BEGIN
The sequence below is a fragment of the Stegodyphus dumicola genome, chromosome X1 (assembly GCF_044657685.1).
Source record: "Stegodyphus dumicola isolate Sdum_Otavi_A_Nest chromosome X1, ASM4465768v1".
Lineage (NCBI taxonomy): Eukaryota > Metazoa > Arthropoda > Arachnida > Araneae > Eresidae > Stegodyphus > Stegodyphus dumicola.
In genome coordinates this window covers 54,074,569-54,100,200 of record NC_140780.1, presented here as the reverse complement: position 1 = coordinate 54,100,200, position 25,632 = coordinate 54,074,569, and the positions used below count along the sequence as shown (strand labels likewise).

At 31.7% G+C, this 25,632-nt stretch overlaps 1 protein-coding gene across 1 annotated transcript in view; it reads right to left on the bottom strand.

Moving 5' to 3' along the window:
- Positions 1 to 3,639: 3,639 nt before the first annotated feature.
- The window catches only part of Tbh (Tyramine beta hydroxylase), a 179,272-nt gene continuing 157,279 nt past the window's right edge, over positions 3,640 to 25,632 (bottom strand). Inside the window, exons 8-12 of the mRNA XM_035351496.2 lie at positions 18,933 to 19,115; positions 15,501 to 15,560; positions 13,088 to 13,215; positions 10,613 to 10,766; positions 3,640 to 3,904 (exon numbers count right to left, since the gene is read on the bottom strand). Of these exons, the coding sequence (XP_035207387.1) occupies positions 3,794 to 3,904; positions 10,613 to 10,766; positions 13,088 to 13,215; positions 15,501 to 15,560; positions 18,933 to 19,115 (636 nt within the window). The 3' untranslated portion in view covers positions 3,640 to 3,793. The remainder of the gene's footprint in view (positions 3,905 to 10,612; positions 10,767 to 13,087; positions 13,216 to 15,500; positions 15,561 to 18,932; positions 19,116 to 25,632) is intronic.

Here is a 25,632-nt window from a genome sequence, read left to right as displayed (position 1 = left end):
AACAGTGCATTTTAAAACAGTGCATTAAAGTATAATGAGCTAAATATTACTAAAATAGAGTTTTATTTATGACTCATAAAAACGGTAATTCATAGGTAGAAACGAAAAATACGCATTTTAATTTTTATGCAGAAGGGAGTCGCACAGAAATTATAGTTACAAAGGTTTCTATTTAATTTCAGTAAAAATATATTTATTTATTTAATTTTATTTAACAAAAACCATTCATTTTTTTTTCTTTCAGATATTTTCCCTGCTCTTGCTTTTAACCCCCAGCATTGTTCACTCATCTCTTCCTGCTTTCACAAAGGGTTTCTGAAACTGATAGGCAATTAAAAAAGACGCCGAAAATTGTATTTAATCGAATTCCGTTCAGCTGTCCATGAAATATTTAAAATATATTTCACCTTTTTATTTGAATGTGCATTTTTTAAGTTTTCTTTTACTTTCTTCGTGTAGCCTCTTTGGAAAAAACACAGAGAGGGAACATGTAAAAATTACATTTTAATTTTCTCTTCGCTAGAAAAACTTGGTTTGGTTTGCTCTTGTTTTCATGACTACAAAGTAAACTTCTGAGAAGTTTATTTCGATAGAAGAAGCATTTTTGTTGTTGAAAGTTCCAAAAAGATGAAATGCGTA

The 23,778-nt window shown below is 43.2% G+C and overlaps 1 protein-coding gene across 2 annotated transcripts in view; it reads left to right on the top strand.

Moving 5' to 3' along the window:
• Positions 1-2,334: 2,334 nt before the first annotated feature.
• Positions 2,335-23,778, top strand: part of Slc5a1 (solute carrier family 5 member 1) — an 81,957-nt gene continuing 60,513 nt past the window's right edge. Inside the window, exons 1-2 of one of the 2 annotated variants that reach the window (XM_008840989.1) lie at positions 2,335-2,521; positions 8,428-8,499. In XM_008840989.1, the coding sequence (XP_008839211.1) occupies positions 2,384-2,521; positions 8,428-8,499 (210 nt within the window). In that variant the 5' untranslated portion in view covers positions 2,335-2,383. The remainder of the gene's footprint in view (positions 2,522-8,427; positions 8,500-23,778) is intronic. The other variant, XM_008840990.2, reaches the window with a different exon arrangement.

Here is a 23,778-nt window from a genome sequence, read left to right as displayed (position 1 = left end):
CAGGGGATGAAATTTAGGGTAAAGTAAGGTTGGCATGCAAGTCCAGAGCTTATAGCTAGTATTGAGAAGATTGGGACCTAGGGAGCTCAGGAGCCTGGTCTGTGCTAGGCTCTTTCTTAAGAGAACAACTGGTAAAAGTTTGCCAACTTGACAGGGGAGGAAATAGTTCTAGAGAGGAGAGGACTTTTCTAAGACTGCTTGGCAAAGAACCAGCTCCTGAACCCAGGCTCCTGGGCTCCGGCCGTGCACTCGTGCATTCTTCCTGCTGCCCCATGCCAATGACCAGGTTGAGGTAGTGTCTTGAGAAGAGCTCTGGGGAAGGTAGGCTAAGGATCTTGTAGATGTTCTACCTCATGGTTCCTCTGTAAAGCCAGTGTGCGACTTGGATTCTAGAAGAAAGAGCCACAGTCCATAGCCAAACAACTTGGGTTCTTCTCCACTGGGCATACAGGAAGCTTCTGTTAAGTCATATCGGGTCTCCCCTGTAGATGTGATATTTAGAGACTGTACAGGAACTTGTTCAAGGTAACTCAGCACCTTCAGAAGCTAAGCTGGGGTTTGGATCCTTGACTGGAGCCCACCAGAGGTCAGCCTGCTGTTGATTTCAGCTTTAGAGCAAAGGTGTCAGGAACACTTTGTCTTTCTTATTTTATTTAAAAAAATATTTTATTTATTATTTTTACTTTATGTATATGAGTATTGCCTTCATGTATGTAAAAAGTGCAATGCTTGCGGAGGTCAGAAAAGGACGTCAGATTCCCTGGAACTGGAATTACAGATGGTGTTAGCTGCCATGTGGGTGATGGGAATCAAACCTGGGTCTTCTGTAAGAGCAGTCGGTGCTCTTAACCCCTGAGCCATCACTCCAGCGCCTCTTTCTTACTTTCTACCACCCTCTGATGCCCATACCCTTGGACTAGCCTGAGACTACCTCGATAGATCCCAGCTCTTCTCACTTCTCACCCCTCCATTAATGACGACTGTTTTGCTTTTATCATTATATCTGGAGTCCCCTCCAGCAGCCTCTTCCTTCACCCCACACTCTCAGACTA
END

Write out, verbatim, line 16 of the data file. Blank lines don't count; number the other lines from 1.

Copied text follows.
CAGGGGATGAAATTTAGGGTAAAGTAAGGTTGGCATGCAAGTCCAGAGCTTATAGCTAGTATTGAGAAGATTGGGACCTAGGGAGCTCAGGAGCCTGGTCTGTGCTAGGCTCTTTCTTAAGAGAACAACTGGTAAAAGTTTGCCAACTTGACAGGGGAGGAAATAGTTCTAGAGAGGAGAGGACTTTTCTAAGACTGCTTGGCAAAGAACCAGCTCCTGAACCCAGGCTCCTGGGCTCCGGCCGTGCACTCGTGCATTCTTCCTGCTGCCCCATGCCAATGACCAGGTTGAGGTAGTGTCTTGAGAAGAGCTCTGGGGAAGGTAGGCTAAGGATCTTGTAGATGTTCTACCTCATGGTTCCTCTGTAAAGCCAGTGTGCGACTTGGATTCTAGAAGAAAGAGCCACAGTCCATAGCCAAACAACTTGGGTTCTTCTCCACTGGGCATACAGGAAGCTTCTGTTAAGTCATATCGGGTCTCCCCTGTAGATGTGATATTTAGAGACTGTACAGGAACTTGTTCAAGGTAACTCAGCACCTTCAGAAGCTAAGCTGGGGTTTGGATCCTTGACTGGAGCCCACCAGAGGTCAGCCTGCTGTTGATTTCAGCTTTAGAGCAAAGGTGTCAGGAACACTTTGTCTTTCTTATTTTATTTAAAAAAATATTTTATTTATTATTTTTACTTTATGTATATGAGTATTGCCTTCATGTATGTAAAAAGTGCAATGCTTGCGGAGGTCAGAAAAGGACGTCAGATTCCCTGGAACTGGAATTACAGATGGTGTTAGCTGCCATGTGGGTGATGGGAATCAAACCTGGGTCTTCTGTAAGAGCAGTCGGTGCTCTTAACCCCTGAGCCATCACTCCAGCGCCTCTTTCTTACTTTCTACCACCCTCTGATGCCCATACCCTTGGACTAGCCTGAGACTACCTCGATAGATCCCAGCTCTTCTCACTTCTCACCCCTCCATTAATGACGACTGTTTTGCTTTTATCATTATATCTGGAGTCCCCTCCAGCAGCCTCTTCCTTCACCCCACACTCTCAGACTA